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Just when it seems like the ethnic design trend has run its course, these out-of-the-ordinary patterns demonstrate their staying power. In fact, designers say ikat, susani, and batik-inspired patterns are so enduring, they’ve become staples in American design, just like traditional and modern.
Feeling a little green-eyed towards someone else’s green thumb? MoBot horticulturists explain how can homeowners achieve formal gardens in St. Louis backyards.
New Planting Opportunities
Olive Boulevard between 1-70 and Skinker Boulevard is home to an array of noteworthy (and authentic) Asian restaurants and markets. Lu Lu Seafood Restaurant, a fixture in the area for some 20 years, has been on our short list of must-trys for a while.
In 1990, when JoAnne Levy was ready to buy her first home, she returned to Olivette, where she had lived for the first few years of her life. Levy, VP of ROi, found a home in Chevy Chase and fell back in love with the area. After marrying Jim Thomeczek, an attorney with Thomeczek and Brink, their growing family dictated a move in 2001 to a bigger house just a half-mile away, in order to keep their kids in Old Bonhomme Elementary. Parents to Samantha, 25; Jake, 21; Jerry, 19; Mari, 16; and Josh, 12, the couple loves the diversity of the people, architecture and neighborhoods that Olivette offers. We ask JoAnne and Jim to share more about the community.
Through Thursday 14
Dr. Jeffrey Marsh takes the Chinese proverb, Teach a man to fish… a step further. He believes in “teaching men to fish, so they can teach others to fish.”
When Jimmy Loomis III was in fifth grade, he watched a movie that would spur him toward a life of community involvement. The movie was An Inconvenient Truth, and the moment took place just seven years ago. Called to action by the film’s message about climate change and its consequences, the then 10-year-old stood before the Ladue City Council and successfully proposed the creation of a municipal recycling program. “That’s when I first became really interested in politics,” he recalls. “I realized that no matter who you are, what you have and where you come from, you can make a difference. I was able to witness actual change taking place and that has motivated me ever since.”
Looking to add a little color and pattern to your abode? Consider geometrics. Few fabric patterns pack as much punch per square inch. Geometrics add instant graphic interest and style.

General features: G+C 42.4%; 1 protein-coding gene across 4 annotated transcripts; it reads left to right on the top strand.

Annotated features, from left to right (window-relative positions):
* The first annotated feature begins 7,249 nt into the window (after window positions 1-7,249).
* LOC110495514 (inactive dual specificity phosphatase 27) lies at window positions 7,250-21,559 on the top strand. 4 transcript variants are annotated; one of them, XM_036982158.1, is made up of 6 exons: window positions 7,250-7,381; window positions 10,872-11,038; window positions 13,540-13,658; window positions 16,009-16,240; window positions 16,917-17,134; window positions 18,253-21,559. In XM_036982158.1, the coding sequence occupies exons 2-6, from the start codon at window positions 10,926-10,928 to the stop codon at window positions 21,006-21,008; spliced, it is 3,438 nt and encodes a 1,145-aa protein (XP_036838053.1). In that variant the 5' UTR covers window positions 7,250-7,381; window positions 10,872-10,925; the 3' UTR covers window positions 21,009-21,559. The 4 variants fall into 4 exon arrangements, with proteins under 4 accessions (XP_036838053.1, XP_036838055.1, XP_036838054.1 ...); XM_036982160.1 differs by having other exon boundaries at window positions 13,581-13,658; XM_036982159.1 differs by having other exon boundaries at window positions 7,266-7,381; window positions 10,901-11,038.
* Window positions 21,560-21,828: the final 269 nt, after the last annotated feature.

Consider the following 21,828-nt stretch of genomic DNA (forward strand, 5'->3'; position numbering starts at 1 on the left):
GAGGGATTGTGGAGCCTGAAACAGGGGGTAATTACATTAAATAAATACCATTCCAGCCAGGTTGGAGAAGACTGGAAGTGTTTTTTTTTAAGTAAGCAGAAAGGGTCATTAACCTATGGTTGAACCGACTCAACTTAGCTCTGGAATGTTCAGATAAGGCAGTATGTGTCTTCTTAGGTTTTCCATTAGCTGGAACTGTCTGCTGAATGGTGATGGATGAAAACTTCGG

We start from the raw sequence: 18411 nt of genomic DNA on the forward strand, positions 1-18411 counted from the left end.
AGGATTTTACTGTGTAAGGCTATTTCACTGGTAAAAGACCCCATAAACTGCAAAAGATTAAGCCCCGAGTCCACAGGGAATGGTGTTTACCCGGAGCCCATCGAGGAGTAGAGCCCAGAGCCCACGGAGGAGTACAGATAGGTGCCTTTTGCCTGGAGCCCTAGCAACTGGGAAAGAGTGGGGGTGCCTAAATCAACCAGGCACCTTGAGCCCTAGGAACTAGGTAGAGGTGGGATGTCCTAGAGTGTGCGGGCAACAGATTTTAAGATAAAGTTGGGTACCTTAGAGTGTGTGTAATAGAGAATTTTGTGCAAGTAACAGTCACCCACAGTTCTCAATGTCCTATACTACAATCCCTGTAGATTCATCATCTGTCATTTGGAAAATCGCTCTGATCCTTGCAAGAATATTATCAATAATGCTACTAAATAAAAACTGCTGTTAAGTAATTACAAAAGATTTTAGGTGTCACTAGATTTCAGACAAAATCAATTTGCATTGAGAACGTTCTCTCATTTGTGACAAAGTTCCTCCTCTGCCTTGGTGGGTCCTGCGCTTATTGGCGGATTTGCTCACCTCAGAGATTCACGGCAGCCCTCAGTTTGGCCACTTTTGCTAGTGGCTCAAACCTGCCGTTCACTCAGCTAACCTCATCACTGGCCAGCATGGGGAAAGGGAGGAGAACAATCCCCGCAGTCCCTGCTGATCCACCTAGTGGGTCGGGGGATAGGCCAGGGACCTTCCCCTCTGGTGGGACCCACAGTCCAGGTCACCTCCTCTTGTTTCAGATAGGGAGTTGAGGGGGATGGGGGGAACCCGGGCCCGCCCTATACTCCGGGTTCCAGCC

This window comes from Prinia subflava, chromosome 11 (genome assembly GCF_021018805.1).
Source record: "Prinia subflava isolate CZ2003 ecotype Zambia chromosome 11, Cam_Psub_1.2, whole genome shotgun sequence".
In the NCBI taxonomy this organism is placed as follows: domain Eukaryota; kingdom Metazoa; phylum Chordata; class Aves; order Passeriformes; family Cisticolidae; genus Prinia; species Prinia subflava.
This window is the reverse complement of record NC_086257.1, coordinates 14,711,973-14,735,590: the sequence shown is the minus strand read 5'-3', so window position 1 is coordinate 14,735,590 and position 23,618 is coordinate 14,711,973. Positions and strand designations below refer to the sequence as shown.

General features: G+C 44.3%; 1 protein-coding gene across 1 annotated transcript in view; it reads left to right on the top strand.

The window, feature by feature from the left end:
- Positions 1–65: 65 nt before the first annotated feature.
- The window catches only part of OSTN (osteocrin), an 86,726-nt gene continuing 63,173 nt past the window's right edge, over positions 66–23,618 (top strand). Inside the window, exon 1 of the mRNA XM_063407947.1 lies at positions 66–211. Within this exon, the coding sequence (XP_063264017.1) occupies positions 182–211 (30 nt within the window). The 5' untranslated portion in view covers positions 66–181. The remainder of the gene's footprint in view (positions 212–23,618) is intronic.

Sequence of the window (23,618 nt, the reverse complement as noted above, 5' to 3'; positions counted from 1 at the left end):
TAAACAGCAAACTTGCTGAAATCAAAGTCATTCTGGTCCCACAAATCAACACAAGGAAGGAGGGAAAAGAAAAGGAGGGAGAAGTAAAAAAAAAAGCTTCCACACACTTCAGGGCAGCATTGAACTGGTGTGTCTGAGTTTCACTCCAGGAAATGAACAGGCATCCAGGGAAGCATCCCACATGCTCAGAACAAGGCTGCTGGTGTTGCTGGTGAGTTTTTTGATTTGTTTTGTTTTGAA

I was doing a little research online last week. Well, let me back up. We have had our puppy for a little more than a year. According to all the experts—you know, the neighbors, my dry cleaner, the cable guy—her, um, rambunctiousness should have died down by now. Yet for some reason, on the scale of canine insanity, she falls somewhere between peculiar and deranged. Of course, it doesn’t help that Whiny and Punch are for all intents and purposes human puppies, always eager for a little rough-housing.
Story: Anne Frank, the 14-year-old girl whose life was one of millions of European Jews extinguished in concentration camps by Adolf Hitler’s Nazi party in World War II, meets another 14-year-old, Emmett Till, a black boy from Chicago who was brutally murdered in 1955 while visiting relatives in Mississippi, an act that galvanized America’s black community and started the Civil Rights movement.
The Baldwin Report
This summer’s brutal heat and drought have been hard on the landscape, with dead trees and damaged lawns everywhere. We returned from traveling in late June to find our garden slowly turning to toast. The hostas were brown, crispy potato chips, and the swamp-loving box elder was the first tree to die. Japanese maples and yew hedges became blondes under the searing summer sun. Some trees would look fine on Monday and be completely brown before the weekend. In most cases, the oak, pine, maple and ash trees already had some hidden damage that weakened them and reduced their resilience. Dogwoods, red buds and sassafras all started dropping their leaves. One day in July, the thick carpet of fallen leaves under my sycamore made me think it was October.